‘I Discovered India in Dubai’

The Executive Chef at The Hyatt Regency Delhi completed his first year in the country. BW Hotelier spoke with him and found out what he thought about his stint in the country and about his passion for tradition.

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SETTLING IN India was never tough for Chef Ivan Chieregatti. The Executive Chef at Hyatt Regency Delhi has completed his first year in India and clearly loves it here. Hailing from Milan in Italy, his 20 years of experience in the hospitality industry has seen Chieregatti travel across 10 countries. His work experience includes stints at Hilton, Kempinski, the Jumeirah, Hyatt Regency Dubai and Grand Hyatt Amman, as well as his last assignment before he arrived in India--The New World Manila Bay Hotel, where he was the Executive Chef.

Speaking to BW Hotelier about his love for India, Chieregatti said, “I discovered India when I was in Dubai and was working with Hyatt. There at Hyatt, almost 95 per cent of my colleagues were Indian. I have great memories with them. I love Indian food and believe it is one of the best places to live in the world.”

Sharing his thoughts about the F&B industry in India, he said, “The industry here is booming and I think Indian people are very focussed and motivated towards their work. I love working with them, people here are very fast and motivated.”

He may have graduated from Cornell University, New York, but Chieregatti remembers his first cooking experience at the age of six when he made the basic chicken soup. Today at Hyatt Regency Delhi, he is responsible for all of the culinary operations that include banquet spaces, outdoor events, in-room dining and all the restaurants (The China Kitchen, La Piazza, TK’S Oriental Grill and Sidewalk).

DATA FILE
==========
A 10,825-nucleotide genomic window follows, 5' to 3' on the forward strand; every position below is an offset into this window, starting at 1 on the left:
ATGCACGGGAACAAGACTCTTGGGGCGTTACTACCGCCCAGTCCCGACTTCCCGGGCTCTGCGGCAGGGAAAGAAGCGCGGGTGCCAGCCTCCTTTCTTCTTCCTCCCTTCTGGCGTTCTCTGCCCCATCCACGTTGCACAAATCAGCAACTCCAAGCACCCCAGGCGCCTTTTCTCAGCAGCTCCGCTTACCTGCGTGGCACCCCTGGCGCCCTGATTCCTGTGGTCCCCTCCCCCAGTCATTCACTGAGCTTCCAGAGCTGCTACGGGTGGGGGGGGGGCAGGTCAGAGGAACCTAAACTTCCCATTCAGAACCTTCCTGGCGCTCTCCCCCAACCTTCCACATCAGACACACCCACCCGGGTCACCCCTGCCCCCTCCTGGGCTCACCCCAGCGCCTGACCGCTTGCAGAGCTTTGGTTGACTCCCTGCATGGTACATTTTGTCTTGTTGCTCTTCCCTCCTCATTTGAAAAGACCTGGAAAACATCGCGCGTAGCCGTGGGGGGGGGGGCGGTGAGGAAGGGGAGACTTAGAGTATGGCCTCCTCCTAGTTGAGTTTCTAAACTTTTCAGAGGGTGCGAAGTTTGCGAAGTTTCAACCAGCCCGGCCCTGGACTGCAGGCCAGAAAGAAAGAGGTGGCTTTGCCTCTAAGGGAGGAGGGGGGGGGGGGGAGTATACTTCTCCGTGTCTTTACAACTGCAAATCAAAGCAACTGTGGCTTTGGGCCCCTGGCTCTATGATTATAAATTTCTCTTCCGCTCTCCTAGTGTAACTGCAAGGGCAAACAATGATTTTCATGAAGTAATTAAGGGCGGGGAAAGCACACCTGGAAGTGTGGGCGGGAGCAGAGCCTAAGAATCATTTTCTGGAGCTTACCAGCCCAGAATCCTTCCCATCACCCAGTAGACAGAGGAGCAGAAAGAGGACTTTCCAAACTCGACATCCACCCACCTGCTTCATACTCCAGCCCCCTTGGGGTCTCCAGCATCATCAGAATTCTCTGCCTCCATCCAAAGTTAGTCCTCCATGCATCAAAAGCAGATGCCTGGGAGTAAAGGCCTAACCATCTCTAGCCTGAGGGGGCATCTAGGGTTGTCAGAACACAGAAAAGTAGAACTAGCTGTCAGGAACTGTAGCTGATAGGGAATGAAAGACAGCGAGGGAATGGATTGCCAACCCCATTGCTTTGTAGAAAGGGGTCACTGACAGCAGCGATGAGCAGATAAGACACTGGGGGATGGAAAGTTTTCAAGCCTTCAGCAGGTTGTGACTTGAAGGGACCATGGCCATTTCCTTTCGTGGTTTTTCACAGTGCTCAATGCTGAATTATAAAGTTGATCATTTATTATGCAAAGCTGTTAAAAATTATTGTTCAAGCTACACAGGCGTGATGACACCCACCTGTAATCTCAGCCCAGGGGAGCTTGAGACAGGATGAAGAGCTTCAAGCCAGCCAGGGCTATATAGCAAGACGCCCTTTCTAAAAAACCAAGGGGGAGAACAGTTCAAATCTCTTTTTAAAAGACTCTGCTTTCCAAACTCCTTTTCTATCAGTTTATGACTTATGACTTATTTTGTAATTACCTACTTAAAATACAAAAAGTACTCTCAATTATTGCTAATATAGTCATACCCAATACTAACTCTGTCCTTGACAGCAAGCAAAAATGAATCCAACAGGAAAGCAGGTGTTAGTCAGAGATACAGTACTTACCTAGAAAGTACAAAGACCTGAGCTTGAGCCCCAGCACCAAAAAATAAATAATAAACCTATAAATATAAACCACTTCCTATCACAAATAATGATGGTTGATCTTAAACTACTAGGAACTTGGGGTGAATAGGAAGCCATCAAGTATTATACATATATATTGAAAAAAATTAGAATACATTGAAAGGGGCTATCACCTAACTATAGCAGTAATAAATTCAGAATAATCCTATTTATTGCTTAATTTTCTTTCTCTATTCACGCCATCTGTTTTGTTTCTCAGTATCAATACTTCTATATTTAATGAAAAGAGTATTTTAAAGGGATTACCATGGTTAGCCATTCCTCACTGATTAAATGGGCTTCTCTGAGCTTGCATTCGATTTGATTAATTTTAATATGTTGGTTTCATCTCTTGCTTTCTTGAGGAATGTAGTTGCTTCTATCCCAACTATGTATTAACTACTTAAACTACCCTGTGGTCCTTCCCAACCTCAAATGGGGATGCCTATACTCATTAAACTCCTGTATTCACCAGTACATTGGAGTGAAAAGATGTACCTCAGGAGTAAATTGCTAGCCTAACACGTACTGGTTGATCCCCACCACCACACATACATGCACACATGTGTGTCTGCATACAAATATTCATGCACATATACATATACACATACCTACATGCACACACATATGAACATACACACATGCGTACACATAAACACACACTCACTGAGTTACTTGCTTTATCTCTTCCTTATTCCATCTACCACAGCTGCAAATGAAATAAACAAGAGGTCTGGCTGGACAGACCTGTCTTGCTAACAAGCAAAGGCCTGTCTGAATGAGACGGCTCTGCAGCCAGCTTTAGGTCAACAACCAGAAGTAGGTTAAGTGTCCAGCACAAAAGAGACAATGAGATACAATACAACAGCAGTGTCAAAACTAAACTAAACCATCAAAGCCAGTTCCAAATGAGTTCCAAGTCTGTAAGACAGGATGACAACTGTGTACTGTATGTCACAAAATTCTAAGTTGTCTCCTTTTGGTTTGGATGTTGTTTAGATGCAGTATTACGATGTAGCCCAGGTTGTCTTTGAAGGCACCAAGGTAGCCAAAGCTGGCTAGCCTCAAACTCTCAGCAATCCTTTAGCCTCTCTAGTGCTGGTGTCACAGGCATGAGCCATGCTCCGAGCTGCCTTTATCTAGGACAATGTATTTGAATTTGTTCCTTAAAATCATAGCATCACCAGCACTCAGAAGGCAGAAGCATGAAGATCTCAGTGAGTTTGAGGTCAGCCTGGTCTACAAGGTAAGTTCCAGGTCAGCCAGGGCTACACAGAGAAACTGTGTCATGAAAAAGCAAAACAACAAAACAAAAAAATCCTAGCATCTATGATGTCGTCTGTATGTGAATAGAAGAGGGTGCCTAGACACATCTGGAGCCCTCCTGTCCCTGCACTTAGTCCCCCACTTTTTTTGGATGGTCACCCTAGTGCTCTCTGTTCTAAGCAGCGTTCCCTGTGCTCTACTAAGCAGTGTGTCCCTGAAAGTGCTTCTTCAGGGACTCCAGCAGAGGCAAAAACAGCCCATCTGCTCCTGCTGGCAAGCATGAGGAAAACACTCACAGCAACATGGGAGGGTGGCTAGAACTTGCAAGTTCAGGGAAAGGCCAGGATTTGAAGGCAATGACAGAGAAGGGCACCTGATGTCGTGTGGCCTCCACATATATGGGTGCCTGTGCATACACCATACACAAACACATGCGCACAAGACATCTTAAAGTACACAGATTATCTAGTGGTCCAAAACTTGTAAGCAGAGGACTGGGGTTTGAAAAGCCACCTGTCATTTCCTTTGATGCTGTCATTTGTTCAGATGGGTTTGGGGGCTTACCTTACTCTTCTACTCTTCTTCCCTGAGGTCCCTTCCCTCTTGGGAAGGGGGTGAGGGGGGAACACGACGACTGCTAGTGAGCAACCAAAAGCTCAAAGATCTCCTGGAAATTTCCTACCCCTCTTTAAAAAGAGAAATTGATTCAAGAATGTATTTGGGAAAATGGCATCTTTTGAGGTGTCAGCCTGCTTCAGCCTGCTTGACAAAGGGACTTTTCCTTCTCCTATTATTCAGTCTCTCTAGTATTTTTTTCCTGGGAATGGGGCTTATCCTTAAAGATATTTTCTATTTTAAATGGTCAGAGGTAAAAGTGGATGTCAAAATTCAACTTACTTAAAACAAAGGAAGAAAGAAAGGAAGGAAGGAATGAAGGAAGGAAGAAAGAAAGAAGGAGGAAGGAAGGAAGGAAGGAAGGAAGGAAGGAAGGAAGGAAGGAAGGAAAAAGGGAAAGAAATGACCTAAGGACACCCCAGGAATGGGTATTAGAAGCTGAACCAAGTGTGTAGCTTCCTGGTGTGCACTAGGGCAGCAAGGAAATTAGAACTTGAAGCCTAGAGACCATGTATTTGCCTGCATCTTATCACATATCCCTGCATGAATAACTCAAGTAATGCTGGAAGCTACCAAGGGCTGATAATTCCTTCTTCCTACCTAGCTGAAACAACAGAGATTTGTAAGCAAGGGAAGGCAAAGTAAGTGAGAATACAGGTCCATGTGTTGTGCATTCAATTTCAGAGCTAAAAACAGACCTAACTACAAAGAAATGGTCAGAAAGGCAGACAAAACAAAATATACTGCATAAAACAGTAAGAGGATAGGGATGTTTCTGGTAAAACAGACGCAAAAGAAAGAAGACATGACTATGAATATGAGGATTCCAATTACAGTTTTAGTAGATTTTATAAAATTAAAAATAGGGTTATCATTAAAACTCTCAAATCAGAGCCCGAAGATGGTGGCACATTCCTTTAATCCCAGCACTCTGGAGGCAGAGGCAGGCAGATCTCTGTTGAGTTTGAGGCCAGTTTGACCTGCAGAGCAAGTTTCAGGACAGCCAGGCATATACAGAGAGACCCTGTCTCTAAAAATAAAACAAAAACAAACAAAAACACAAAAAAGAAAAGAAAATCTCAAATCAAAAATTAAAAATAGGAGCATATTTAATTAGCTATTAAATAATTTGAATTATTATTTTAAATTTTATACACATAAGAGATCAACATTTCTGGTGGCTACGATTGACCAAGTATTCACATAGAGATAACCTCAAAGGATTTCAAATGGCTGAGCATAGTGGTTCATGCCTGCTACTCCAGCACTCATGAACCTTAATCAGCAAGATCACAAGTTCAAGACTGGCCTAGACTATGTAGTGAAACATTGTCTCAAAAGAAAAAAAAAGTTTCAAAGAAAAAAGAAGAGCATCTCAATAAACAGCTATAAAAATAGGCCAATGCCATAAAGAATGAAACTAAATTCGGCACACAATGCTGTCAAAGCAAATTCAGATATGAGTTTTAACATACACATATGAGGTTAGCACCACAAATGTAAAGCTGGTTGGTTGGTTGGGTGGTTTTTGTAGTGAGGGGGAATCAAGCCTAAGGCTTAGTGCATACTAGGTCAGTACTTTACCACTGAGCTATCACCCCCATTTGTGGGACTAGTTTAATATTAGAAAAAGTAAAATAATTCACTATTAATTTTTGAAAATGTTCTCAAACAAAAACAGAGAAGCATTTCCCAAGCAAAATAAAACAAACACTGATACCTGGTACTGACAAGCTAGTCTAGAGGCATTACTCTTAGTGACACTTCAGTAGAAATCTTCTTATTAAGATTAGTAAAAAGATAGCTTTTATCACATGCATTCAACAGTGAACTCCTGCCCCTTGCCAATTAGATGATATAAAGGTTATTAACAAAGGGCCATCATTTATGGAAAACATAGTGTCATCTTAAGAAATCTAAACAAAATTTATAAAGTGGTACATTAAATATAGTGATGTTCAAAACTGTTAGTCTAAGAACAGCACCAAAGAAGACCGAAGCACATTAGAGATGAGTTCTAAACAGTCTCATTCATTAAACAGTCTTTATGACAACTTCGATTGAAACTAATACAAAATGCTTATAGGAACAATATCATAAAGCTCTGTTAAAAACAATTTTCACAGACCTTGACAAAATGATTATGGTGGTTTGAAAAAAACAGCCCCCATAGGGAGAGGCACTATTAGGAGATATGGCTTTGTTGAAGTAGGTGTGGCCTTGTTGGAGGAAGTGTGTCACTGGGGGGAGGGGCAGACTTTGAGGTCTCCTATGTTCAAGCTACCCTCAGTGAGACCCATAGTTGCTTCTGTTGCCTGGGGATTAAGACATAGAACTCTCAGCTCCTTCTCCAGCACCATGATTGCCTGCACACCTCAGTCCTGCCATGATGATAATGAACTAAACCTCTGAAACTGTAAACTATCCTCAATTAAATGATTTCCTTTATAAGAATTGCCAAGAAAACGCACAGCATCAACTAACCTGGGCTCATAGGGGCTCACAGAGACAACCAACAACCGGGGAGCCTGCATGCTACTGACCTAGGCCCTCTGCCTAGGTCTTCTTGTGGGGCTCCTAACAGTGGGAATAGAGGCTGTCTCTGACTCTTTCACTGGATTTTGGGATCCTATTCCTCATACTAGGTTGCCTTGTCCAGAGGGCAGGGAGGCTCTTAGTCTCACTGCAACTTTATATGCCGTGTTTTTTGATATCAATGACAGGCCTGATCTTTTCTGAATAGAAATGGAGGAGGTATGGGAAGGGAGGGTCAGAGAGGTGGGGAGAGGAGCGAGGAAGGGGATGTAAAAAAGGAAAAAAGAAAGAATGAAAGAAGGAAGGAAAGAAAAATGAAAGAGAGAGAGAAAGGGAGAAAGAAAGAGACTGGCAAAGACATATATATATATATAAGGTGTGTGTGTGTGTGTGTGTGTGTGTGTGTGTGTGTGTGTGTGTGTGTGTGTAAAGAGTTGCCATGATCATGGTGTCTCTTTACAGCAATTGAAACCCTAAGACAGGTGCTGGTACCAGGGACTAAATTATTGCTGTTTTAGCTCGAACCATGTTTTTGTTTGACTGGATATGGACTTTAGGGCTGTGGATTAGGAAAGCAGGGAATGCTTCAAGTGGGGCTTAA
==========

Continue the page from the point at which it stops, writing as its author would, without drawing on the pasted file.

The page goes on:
“There are many new things that we are discovering. Most of our produce comes from our own farm. Experiments in the kitchen are encouraged, but before that learning the basics and cooking techniques is most important,” he told us.

According to Chieregatti, people are now forgetting the basics as they rush to do something more abstract. He rues the fact that in their rush to be more modern, everyone is rushing towards things like molecular gastronomy, but somehow, this is at the cost of basic traditions that have served as the bedrock of kitchens. “It is a part of the progress but somehow we will lose some basic traditions like I remember how my mother used to make pasta at home,” he said.

 While his job keeps him confined to the kitchen, Chieregatti finds escape by travelling to the Indian coast and relaxing by the sea side. He is also passionate about gliders and is qualified to fly them.


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